So, again, I have to ask why it's not a wider market? Anyone read anything lately that falls into the realm of middle-grade urban fantasy? If you have, please share; I'd love to read it too.
My official swap partner for Perfect Picture Books by Post was Beth and her homeschooling family in New Hampshire. They chose to send us a Caldecott medal winning picture book set in their home state, Ox-cart Man by Donald Hall, illustrated by Barbara Cooney.
Beth couldn’t have known that right here, right now this is the perfect picture book for us – I’m currently reading M Little House on the Prairie, and as soon as we’d finished reading Ox-cart Man she immediately made a connection between the two. Somehow seeing the life she’s listening to shown in another book really thrilled her and ever since it has been inspiring hours and hours of role play.
Ox-cart Man depicts the rhythm of a year in the life of a New England farmer and his family in the early to mid 1800s. Opening with the farmer packing up his ox-cart with goods he and his family have grown, made and prepared throughout the preceding 12 months, we follow his journey through russet and gold autumnal countryside to Portsmouth Market, where he sells his wares, right down to his ox and cart. Using his earnings to buy a few store goods for his family he returns home to start preparing for the following year’s market, with his first task being to build a new yoke and cart.
The tale is told in a sparse and unadorned manner (for example, barely any adjectives are used), mirroring the family life being depicted. But in the eyes of a 21st century girl it is a tale full of wonder. I think M found it both slightly baffling and rather thrilling to see how much the family makes and grows for itself (even though we make and grow quite a lot ourselves, at least by urban, British standards). Baffling because of the simple lack of “stuff” and the value placed on nowadays seemingly almost valueless items like a single needle, and thrilling because it appeals to every young child’s sense of independence and belief that they can do everything themselves.
Barbara Cooney’s illustrations match the simplicity of the text. They are unfussy, yet full of historical detail and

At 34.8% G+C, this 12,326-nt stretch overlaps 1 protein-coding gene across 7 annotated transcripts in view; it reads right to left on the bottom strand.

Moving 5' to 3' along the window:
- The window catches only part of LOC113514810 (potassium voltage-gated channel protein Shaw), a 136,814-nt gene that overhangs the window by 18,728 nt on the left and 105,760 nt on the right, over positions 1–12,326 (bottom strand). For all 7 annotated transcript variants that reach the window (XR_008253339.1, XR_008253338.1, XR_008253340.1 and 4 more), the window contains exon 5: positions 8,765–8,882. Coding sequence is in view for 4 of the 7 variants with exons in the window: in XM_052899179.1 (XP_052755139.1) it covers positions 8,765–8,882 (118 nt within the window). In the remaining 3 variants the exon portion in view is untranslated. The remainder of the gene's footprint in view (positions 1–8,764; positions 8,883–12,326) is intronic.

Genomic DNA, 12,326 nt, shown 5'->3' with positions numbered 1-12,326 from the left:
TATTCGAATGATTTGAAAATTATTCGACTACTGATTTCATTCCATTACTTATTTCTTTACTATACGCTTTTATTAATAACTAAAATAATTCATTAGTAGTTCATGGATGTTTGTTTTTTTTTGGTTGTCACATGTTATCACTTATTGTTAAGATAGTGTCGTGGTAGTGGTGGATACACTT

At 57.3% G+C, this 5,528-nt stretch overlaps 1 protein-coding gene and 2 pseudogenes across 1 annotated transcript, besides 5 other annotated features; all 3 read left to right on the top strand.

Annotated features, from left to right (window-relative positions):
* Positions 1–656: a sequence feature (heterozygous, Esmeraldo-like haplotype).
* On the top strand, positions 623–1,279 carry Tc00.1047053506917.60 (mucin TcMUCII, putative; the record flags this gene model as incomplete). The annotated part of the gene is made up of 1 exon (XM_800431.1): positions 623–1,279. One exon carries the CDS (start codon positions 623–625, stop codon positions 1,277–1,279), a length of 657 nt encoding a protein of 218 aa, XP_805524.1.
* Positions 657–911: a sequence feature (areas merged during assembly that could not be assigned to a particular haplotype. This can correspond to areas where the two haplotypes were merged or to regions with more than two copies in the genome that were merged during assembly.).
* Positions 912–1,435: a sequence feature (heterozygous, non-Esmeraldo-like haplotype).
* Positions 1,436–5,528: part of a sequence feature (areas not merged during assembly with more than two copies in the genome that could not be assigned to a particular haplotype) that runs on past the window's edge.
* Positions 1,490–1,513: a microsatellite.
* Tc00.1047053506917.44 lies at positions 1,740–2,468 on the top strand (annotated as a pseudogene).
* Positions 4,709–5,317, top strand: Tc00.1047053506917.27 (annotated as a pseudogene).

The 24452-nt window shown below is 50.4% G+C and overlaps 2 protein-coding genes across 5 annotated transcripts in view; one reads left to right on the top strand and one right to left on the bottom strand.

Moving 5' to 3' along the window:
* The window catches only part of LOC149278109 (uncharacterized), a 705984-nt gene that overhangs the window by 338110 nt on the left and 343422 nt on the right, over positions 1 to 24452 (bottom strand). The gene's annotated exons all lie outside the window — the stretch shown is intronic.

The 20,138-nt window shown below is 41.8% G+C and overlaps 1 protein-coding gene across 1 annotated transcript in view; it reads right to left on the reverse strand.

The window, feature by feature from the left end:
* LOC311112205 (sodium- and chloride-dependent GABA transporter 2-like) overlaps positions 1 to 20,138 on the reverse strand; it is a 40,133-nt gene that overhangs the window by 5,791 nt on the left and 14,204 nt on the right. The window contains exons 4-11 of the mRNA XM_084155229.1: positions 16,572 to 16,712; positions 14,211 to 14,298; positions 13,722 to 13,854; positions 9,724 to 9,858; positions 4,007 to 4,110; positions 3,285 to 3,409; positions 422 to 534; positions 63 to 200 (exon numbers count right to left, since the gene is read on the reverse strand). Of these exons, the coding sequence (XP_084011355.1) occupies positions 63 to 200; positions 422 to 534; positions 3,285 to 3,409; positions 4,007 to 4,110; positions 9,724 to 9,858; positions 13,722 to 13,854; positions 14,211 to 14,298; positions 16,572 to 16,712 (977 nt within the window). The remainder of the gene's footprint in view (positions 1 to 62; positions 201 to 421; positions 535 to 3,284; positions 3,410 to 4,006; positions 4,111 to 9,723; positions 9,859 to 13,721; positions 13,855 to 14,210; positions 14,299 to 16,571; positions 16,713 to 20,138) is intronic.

I'm writing a novel about three 15-year-old high school students who are bullied and come up with creative schemes for solving the problem. The target market is middle grade and young adult. Along with some lighter moments, the story becomes quite dark and violent (before progressing into a happy/satisfying ending). There's swearing, bashing, blood, minor knife violence and a shooting. The violence isn't gratuitous, it's integral to the storyline and assists with raising the stakes throughout each stage of the plot.
Am I writing a novel for a target market that's too young to be exposed to the material? Would the older end of the target market, say 18-25-year-olds, still be interested in reading about 15-year-olds? Have I completely ruled out both ends of my target market, and will publishers reject the book because of this?
My immediate concern when reading this question was not so much whether the market is too young but that your target market is “middle grade and young adult.” You really need to pick and choose. Certainly, I’ve represented a lot of books that have crossed genre lines, and I love books that cross genre lines, that appeal to readers of two different genres, but I think when writing a book you have to essentially choose your market so that you’ve chosen where the book will be shelved.
I also feel that crossing genre lines between middle grade and young adult is trickier than, say, fantasy and young adult or fantasy and paranormal romance. While you might have kids willing to read both, they will tend to be middle grade readers. In other words, you will likely have middle grade readers who read up, but unlikely to have young adult readers who read down.
One of the things I love most about today’s young adult market is that the books cross over to an adult market. Harry Potter and Hunger Games would not have been the huge successes they’ve become by appealing only to a young adult market. They’ve been break-out successes because everyone is reading them, everyone from kids to adults.
Without having read your book it’s difficult for me to say what target market it’s best for or if the material is too heavy for a middle grade audience. My gut tells me that you might have more success with a book like this if you raise the age of the character by a year or two. I’m not sure why exactly, but I don’t always understand my gut, I’ve just learned to trust her and, honestly, to me the book sounds better suited to the young adult market.
As an entrepreneur I frequently am asked for my advice on starting a new business, and while I’ve shared my so-called wisdom with dozens of future business owners, I’m not sure I’ve ever passed it along to my blog readers who, as writers, are all entrepreneurs and business owners.
There are really only two tips I ever pass out, both of which I think can easily apply to any of you in any stage of your writing career.
Tip #1: Give It Five Years
I’m not sure why, but somehow I feel that five years is the magic number. No business grows overnight and a writing career is no exception. When starting a business you need to give yourself time to have and enjoy your successes and then build on them. In my opinion, five years is the time you need to really be able to judge whether or not your business is working. For BookEnds, I know that 2004 was a real turning point for us. It doesn’t mean that we were making it rich by then, but by 2004 I remember feeling as if we had firmly established ourselves as an agency to watch by both writers and editors, we were consistently selling the books we really wanted to be selling, and had taken on clients we knew we could help grow into household names. At five years I knew that we were here to stay.